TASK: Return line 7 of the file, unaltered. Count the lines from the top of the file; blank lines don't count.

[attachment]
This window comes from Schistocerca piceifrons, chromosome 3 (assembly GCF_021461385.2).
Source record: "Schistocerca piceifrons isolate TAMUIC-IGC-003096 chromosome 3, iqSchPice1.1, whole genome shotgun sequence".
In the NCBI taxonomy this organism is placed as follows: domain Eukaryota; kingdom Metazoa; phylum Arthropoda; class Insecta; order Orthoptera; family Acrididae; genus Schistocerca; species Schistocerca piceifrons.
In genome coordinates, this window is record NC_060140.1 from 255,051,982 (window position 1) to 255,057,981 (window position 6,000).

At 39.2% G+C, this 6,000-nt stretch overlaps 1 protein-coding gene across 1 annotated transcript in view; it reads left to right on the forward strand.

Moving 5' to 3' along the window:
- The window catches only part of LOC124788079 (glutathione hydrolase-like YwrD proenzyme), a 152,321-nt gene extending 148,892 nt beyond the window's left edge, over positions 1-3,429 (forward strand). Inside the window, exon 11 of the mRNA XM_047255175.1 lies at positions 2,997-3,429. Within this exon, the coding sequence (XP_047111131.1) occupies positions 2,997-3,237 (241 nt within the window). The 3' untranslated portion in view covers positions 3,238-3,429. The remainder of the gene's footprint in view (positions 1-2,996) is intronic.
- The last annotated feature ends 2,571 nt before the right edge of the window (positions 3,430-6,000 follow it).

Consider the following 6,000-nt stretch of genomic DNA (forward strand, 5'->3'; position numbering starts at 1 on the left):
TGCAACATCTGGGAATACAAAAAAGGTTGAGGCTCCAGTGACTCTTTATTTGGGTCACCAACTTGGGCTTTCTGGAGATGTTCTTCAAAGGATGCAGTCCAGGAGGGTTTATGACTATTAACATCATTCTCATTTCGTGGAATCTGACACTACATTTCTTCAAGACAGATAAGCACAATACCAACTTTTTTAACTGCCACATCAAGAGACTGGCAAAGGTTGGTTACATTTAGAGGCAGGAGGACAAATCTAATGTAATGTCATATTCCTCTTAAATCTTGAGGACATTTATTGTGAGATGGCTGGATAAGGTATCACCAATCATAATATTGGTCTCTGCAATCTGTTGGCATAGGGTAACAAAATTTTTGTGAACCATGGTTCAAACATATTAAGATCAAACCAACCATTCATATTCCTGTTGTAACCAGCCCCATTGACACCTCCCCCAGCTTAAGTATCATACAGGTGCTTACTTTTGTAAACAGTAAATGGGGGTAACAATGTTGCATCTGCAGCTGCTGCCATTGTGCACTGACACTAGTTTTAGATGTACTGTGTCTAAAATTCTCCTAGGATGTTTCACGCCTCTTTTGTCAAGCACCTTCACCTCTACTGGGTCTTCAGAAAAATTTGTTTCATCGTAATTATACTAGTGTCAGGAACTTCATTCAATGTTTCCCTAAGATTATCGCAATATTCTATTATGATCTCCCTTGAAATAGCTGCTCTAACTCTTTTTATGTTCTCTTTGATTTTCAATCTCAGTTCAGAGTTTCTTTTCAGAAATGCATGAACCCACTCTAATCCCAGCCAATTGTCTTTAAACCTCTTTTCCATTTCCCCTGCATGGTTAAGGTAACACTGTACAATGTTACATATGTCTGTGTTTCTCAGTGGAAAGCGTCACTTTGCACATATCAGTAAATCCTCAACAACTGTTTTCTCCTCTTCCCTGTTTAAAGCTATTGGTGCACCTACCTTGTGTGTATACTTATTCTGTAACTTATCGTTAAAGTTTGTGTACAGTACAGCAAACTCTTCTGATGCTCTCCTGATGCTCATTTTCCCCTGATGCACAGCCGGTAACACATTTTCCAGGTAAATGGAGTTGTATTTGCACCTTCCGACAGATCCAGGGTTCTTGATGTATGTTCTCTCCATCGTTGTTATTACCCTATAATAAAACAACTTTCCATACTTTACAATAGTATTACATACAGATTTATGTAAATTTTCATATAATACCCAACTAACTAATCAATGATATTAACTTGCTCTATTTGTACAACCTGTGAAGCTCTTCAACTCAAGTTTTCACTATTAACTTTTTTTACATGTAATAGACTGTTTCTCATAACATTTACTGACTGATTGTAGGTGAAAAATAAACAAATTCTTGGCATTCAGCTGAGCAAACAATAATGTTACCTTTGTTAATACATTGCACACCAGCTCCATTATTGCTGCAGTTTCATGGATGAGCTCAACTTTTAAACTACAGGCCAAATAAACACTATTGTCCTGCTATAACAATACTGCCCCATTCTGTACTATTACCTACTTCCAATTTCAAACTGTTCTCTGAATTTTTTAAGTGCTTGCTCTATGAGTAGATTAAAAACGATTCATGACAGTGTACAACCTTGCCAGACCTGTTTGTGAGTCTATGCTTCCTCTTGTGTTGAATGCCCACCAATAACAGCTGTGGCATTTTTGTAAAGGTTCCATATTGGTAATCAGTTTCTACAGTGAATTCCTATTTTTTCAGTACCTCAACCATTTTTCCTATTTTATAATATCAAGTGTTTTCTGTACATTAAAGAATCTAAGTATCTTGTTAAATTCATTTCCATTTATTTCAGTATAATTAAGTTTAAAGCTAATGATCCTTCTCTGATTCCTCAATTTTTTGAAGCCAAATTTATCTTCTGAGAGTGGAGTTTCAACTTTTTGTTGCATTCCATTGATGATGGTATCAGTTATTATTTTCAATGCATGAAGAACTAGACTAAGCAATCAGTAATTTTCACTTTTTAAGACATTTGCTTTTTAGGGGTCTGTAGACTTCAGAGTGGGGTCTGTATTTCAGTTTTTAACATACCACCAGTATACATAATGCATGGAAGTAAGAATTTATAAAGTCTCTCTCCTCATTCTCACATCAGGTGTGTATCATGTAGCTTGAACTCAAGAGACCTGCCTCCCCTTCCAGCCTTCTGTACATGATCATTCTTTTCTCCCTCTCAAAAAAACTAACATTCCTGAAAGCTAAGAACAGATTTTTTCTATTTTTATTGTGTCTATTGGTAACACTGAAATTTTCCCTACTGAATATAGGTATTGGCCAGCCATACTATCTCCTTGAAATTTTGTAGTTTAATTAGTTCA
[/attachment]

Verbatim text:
- The window catches only part of LOC124788079 (glutathione hydrolase-like YwrD proenzyme), a 152,321-nt gene extending 148,892 nt beyond the window's left edge, over positions 1-3,429 (forward strand). Inside the window, exon 11 of the mRNA XM_047255175.1 lies at positions 2,997-3,429. Within this exon, the coding sequence (XP_047111131.1) occupies positions 2,997-3,237 (241 nt within the window). The 3' untranslated portion in view covers positions 3,238-3,429. The remainder of the gene's footprint in view (positions 1-2,996) is intronic.